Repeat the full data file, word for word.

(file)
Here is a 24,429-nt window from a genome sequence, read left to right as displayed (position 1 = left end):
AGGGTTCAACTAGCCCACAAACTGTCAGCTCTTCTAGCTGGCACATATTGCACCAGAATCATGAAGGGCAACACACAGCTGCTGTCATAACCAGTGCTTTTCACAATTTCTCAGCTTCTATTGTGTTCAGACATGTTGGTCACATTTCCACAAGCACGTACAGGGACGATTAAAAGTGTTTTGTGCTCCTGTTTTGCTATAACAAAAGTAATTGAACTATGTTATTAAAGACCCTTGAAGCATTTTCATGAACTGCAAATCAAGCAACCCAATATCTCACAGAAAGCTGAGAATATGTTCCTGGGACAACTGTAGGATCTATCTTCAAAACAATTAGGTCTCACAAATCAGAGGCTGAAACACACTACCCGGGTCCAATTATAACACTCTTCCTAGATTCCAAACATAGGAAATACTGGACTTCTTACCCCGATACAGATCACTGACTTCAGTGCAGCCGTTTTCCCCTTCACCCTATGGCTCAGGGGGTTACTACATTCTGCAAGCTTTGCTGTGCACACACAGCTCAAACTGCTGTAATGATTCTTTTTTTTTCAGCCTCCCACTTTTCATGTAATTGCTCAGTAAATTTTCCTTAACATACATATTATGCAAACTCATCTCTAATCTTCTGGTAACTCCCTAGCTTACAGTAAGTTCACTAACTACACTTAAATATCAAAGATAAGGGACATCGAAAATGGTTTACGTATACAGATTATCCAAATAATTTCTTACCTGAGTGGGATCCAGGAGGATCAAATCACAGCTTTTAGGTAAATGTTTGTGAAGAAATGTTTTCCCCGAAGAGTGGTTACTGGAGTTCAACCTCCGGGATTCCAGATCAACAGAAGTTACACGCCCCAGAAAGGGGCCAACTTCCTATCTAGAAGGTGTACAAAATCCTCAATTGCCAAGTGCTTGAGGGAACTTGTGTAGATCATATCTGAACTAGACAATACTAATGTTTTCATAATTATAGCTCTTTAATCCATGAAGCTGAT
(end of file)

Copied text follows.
Here is a 24,429-nt window from a genome sequence, read left to right as displayed (position 1 = left end):
AGGGTTCAACTAGCCCACAAACTGTCAGCTCTTCTAGCTGGCACATATTGCACCAGAATCATGAAGGGCAACACACAGCTGCTGTCATAACCAGTGCTTTTCACAATTTCTCAGCTTCTATTGTGTTCAGACATGTTGGTCACATTTCCACAAGCACGTACAGGGACGATTAAAAGTGTTTTGTGCTCCTGTTTTGCTATAACAAAAGTAATTGAACTATGTTATTAAAGACCCTTGAAGCATTTTCATGAACTGCAAATCAAGCAACCCAATATCTCACAGAAAGCTGAGAATATGTTCCTGGGACAACTGTAGGATCTATCTTCAAAACAATTAGGTCTCACAAATCAGAGGCTGAAACACACTACCCGGGTCCAATTATAACACTCTTCCTAGATTCCAAACATAGGAAATACTGGACTTCTTACCCCGATACAGATCACTGACTTCAGTGCAGCCGTTTTCCCCTTCACCCTATGGCTCAGGGGGTTACTACATTCTGCAAGCTTTGCTGTGCACACACAGCTCAAACTGCTGTAATGATTCTTTTTTTTTCAGCCTCCCACTTTTCATGTAATTGCTCAGTAAATTTTCCTTAACATACATATTATGCAAACTCATCTCTAATCTTCTGGTAACTCCCTAGCTTACAGTAAGTTCACTAACTACACTTAAATATCAAAGATAAGGGACATCGAAAATGGTTTACGTATACAGATTATCCAAATAATTTCTTACCTGAGTGGGATCCAGGAGGATCAAATCACAGCTTTTAGGTAAATGTTTGTGAAGAAATGTTTTCCCCGAAGAGTGGTTACTGGAGTTCAACCTCCGGGATTCCAGATCAACAGAAGTTACACGCCCCAGAAAGGGGCCAACTTCCTATCTAGAAGGTGTACAAAATCCTCAATTGCCAAGTGCTTGAGGGAACTTGTGTAGATCATATCTGAACTAGACAATACTAATGTTTTCATAATTATAGCTCTTTAATCCATGAAGCTGAT